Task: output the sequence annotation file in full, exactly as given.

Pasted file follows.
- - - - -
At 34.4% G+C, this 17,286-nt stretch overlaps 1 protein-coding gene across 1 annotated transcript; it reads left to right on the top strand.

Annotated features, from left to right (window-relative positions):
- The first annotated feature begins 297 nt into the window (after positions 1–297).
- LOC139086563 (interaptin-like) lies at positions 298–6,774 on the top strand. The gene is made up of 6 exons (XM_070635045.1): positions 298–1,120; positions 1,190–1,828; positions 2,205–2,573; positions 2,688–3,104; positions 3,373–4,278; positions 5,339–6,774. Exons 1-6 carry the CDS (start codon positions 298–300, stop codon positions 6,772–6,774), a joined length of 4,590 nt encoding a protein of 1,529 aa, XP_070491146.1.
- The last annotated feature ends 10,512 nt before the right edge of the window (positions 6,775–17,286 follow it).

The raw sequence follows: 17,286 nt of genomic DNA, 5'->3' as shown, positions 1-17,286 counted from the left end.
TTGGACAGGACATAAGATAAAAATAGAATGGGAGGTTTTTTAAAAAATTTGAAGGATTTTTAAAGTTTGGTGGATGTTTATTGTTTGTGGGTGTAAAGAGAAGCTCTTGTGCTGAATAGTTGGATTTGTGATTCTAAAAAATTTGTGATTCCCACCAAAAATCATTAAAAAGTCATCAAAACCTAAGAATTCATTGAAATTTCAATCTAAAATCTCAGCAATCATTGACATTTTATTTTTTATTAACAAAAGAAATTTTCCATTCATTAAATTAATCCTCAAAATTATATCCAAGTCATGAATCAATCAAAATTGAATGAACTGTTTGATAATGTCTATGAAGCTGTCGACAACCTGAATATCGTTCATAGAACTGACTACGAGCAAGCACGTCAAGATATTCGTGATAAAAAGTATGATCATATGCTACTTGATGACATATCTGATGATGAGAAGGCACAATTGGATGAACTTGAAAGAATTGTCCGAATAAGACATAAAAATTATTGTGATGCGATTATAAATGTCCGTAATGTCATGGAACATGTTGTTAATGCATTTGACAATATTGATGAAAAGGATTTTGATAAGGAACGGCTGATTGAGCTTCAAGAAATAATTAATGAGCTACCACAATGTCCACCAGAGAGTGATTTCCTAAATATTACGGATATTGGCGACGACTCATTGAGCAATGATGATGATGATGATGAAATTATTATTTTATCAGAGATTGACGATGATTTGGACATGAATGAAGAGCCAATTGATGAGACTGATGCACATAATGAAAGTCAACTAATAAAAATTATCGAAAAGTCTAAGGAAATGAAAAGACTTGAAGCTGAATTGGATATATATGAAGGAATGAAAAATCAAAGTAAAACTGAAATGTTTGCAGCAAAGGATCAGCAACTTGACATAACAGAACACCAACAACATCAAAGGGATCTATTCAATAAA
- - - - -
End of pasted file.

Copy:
At 34.4% G+C, this 17,286-nt stretch overlaps 1 protein-coding gene across 1 annotated transcript; it reads left to right on the top strand.

Annotated features, from left to right (window-relative positions):
- The first annotated feature begins 297 nt into the window (after positions 1–297).
- LOC139086563 (interaptin-like) lies at positions 298–6,774 on the top strand. The gene is made up of 6 exons (XM_070635045.1): positions 298–1,120; positions 1,190–1,828; positions 2,205–2,573; positions 2,688–3,104; positions 3,373–4,278; positions 5,339–6,774. Exons 1-6 carry the CDS (start codon positions 298–300, stop codon positions 6,772–6,774), a joined length of 4,590 nt encoding a protein of 1,529 aa, XP_070491146.1.
- The last annotated feature ends 10,512 nt before the right edge of the window (positions 6,775–17,286 follow it).

The raw sequence follows: 17,286 nt of genomic DNA, 5'->3' as shown, positions 1-17,286 counted from the left end.
TTGGACAGGACATAAGATAAAAATAGAATGGGAGGTTTTTTAAAAAATTTGAAGGATTTTTAAAGTTTGGTGGATGTTTATTGTTTGTGGGTGTAAAGAGAAGCTCTTGTGCTGAATAGTTGGATTTGTGATTCTAAAAAATTTGTGATTCCCACCAAAAATCATTAAAAAGTCATCAAAACCTAAGAATTCATTGAAATTTCAATCTAAAATCTCAGCAATCATTGACATTTTATTTTTTATTAACAAAAGAAATTTTCCATTCATTAAATTAATCCTCAAAATTATATCCAAGTCATGAATCAATCAAAATTGAATGAACTGTTTGATAATGTCTATGAAGCTGTCGACAACCTGAATATCGTTCATAGAACTGACTACGAGCAAGCACGTCAAGATATTCGTGATAAAAAGTATGATCATATGCTACTTGATGACATATCTGATGATGAGAAGGCACAATTGGATGAACTTGAAAGAATTGTCCGAATAAGACATAAAAATTATTGTGATGCGATTATAAATGTCCGTAATGTCATGGAACATGTTGTTAATGCATTTGACAATATTGATGAAAAGGATTTTGATAAGGAACGGCTGATTGAGCTTCAAGAAATAATTAATGAGCTACCACAATGTCCACCAGAGAGTGATTTCCTAAATATTACGGATATTGGCGACGACTCATTGAGCAATGATGATGATGATGATGAAATTATTATTTTATCAGAGATTGACGATGATTTGGACATGAATGAAGAGCCAATTGATGAGACTGATGCACATAATGAAAGTCAACTAATAAAAATTATCGAAAAGTCTAAGGAAATGAAAAGACTTGAAGCTGAATTGGATATATATGAAGGAATGAAAAATCAAAGTAAAACTGAAATGTTTGCAGCAAAGGATCAGCAACTTGACATAACAGAACACCAACAACATCAAAGGGATCTATTCAATAAA